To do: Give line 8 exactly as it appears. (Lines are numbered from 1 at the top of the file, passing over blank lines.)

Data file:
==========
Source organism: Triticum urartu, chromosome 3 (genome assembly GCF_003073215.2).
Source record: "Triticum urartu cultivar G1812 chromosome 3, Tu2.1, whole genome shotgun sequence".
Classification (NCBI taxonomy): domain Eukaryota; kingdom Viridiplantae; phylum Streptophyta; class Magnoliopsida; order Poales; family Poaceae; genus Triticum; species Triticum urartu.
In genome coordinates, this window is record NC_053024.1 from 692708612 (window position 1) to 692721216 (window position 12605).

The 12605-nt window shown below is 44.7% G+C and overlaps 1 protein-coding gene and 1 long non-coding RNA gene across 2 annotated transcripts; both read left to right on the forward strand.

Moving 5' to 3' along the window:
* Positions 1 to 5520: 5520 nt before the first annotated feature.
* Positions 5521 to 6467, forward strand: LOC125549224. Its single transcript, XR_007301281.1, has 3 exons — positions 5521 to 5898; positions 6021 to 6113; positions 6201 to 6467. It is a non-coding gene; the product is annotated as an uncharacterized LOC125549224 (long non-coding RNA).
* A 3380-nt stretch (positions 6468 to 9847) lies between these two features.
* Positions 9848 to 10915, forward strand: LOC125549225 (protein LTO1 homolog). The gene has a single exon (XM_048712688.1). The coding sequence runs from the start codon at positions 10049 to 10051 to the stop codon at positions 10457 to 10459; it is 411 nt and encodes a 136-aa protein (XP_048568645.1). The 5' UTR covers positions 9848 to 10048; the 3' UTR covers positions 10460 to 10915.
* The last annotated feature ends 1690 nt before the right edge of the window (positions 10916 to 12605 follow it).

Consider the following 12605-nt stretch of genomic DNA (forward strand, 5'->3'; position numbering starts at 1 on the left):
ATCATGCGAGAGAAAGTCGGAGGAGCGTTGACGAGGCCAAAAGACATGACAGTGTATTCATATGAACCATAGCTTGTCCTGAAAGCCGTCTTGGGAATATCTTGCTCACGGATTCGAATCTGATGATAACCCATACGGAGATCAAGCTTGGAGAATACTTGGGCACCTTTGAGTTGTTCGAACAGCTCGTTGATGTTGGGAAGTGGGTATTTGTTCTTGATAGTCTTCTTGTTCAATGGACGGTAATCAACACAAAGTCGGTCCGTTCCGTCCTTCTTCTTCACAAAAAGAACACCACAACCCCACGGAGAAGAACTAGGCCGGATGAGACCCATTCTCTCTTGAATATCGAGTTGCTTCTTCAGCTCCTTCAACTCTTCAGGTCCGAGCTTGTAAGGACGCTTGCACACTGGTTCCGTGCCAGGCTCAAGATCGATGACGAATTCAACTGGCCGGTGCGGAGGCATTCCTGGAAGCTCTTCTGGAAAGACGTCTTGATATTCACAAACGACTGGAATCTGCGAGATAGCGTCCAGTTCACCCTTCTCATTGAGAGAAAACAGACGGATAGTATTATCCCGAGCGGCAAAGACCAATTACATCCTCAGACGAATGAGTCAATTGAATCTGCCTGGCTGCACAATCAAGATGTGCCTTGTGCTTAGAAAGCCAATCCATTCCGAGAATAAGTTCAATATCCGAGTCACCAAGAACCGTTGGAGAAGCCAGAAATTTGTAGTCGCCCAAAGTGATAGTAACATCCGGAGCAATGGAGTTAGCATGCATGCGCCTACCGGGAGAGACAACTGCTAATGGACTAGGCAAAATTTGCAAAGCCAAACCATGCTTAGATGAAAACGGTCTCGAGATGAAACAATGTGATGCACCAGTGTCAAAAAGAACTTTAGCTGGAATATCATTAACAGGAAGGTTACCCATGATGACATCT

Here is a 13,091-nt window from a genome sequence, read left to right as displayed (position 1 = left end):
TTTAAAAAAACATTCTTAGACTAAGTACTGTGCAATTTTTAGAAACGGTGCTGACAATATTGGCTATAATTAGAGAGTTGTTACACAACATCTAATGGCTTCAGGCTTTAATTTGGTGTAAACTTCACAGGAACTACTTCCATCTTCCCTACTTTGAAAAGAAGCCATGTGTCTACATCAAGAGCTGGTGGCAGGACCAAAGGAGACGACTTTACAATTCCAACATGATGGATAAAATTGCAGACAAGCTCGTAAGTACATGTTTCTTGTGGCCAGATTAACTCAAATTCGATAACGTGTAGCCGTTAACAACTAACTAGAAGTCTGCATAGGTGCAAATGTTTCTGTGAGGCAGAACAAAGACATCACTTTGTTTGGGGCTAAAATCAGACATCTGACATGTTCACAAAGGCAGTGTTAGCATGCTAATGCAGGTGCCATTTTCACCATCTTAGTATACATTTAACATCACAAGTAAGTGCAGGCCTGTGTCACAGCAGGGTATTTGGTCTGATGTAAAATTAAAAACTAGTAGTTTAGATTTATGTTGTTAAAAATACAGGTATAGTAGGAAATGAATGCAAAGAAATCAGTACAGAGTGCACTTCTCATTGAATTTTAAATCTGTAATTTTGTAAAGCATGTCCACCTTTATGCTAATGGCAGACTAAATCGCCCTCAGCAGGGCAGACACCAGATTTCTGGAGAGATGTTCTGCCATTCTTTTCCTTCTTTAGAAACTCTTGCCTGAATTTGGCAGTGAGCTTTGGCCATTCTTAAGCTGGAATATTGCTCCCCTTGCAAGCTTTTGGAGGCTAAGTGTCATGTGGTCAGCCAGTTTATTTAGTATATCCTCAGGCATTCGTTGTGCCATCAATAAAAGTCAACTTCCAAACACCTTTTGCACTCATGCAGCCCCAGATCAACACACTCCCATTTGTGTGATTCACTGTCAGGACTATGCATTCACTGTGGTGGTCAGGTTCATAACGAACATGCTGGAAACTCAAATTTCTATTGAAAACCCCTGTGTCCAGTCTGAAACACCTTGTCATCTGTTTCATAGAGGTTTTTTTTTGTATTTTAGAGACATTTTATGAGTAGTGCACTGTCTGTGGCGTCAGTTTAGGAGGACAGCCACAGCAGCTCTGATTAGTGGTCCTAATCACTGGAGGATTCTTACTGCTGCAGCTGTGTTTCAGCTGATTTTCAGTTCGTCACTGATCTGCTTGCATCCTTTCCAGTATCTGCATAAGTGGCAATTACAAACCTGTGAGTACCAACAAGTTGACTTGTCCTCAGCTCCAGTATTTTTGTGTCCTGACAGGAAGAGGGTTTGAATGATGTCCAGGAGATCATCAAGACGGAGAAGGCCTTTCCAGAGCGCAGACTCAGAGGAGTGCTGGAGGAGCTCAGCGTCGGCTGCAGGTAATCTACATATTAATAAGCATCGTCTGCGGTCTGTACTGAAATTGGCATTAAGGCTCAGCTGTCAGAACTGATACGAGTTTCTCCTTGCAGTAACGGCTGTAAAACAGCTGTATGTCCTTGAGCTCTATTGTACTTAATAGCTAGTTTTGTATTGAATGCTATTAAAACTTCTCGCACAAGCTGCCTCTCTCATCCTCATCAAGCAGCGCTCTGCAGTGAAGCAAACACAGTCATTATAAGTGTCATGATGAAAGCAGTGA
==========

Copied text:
* Positions 5521 to 6467, forward strand: LOC125549224. Its single transcript, XR_007301281.1, has 3 exons — positions 5521 to 5898; positions 6021 to 6113; positions 6201 to 6467. It is a non-coding gene; the product is annotated as an uncharacterized LOC125549224 (long non-coding RNA).